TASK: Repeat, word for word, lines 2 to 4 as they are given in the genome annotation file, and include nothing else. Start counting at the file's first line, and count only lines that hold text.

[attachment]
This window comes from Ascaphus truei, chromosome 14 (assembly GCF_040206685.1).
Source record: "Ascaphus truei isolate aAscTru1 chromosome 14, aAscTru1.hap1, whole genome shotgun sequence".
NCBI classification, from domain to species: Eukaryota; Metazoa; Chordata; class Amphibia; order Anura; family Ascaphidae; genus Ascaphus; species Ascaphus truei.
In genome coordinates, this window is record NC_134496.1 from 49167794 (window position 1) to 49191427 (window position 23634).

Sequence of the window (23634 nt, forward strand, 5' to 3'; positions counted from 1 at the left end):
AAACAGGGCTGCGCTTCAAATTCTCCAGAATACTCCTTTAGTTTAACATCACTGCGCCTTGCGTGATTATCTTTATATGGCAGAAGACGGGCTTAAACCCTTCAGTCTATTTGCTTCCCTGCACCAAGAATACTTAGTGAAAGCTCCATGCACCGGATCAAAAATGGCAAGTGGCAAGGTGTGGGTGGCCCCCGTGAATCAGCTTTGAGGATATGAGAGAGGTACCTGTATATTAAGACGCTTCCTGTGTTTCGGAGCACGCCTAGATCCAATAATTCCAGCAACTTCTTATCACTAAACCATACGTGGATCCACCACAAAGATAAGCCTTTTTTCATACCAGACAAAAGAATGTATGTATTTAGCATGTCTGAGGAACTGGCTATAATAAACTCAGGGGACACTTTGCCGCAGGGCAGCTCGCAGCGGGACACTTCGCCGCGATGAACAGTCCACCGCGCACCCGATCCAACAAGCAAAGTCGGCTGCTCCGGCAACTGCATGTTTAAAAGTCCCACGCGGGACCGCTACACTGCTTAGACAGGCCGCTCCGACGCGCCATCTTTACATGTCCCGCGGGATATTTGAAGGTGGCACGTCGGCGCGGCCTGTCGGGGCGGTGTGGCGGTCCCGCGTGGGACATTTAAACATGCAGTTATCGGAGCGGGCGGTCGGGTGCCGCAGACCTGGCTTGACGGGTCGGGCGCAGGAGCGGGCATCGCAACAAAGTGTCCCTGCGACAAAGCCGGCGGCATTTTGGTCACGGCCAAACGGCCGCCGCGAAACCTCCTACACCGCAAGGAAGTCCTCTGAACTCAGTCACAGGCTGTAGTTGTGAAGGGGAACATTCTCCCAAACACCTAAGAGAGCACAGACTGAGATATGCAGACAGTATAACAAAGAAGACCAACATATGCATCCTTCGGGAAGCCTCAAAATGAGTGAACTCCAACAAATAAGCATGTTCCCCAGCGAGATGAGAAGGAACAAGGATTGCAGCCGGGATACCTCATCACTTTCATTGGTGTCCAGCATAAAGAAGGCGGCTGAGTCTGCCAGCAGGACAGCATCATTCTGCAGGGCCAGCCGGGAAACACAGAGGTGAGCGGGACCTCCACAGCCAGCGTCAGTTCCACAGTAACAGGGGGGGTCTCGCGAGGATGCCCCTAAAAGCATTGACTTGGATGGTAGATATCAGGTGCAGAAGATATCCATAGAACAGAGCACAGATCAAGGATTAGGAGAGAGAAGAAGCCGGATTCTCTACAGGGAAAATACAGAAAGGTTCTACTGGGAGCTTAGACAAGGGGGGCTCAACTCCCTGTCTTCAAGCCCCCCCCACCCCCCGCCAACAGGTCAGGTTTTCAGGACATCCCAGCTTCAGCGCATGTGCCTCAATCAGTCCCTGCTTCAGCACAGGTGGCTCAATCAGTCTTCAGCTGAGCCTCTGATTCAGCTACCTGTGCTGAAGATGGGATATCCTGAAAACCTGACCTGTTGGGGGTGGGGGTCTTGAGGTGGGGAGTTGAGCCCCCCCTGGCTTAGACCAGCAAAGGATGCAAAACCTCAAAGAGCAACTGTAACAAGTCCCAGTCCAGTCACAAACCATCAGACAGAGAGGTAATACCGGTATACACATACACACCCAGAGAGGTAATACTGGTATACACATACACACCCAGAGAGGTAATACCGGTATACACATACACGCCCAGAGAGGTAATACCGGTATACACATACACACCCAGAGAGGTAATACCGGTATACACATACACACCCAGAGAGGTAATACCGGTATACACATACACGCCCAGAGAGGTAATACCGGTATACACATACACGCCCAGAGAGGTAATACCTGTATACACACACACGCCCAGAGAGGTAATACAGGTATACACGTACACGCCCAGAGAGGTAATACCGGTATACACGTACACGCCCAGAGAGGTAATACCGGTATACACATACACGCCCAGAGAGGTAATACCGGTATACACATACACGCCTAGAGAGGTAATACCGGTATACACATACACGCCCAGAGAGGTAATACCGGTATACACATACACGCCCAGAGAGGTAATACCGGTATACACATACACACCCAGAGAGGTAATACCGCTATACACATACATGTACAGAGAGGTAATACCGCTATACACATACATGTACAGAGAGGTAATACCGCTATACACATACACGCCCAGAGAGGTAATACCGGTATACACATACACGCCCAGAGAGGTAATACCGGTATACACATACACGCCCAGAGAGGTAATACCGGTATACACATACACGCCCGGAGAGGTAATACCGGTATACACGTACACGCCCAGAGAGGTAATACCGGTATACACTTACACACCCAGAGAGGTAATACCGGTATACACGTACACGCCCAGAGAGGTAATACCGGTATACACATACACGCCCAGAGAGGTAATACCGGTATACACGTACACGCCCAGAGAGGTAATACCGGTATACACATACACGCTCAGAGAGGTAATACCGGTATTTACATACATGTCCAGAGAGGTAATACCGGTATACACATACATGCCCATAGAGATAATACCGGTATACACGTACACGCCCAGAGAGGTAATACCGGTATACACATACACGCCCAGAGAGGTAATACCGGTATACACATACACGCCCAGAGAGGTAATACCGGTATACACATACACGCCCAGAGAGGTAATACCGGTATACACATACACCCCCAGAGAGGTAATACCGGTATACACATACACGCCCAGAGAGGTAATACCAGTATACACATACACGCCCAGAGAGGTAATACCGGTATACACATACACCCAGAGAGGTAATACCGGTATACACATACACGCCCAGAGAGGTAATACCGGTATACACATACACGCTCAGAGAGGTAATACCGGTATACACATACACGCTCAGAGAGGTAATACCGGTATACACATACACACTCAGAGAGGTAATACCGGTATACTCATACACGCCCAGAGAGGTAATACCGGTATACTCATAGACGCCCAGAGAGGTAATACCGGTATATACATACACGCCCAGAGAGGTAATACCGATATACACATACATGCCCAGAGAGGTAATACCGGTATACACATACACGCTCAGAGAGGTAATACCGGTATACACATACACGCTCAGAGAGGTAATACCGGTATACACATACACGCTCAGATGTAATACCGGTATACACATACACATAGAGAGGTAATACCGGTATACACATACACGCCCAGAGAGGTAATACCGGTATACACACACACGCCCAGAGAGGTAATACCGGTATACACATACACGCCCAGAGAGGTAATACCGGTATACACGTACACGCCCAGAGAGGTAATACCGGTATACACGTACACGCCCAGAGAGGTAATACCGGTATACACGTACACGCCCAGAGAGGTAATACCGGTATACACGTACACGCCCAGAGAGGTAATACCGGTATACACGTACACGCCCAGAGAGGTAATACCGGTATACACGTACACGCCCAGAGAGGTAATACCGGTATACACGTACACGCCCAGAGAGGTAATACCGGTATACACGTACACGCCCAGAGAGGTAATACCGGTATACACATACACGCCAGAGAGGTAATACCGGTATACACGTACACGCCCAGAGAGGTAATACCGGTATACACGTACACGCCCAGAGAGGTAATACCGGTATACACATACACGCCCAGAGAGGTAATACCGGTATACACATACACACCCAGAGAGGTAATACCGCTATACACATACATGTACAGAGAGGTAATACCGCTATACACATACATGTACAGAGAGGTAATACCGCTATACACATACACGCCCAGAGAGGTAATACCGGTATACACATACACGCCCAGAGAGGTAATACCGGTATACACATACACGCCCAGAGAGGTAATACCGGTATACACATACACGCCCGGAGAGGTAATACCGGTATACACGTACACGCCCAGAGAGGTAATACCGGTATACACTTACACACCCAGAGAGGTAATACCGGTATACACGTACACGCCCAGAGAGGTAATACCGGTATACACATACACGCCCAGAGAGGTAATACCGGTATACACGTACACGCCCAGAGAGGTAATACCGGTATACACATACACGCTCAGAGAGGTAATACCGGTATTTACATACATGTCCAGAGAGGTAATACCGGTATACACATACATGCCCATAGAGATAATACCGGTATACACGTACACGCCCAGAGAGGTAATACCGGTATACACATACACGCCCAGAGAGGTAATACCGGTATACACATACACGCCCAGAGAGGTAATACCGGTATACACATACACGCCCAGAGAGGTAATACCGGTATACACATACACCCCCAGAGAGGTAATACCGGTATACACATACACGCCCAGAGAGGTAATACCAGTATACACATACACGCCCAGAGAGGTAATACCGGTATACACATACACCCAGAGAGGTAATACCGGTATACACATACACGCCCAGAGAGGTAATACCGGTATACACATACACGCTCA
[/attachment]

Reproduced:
Source record: "Ascaphus truei isolate aAscTru1 chromosome 14, aAscTru1.hap1, whole genome shotgun sequence".
NCBI classification, from domain to species: Eukaryota; Metazoa; Chordata; class Amphibia; order Anura; family Ascaphidae; genus Ascaphus; species Ascaphus truei.
In genome coordinates, this window is record NC_134496.1 from 49167794 (window position 1) to 49191427 (window position 23634).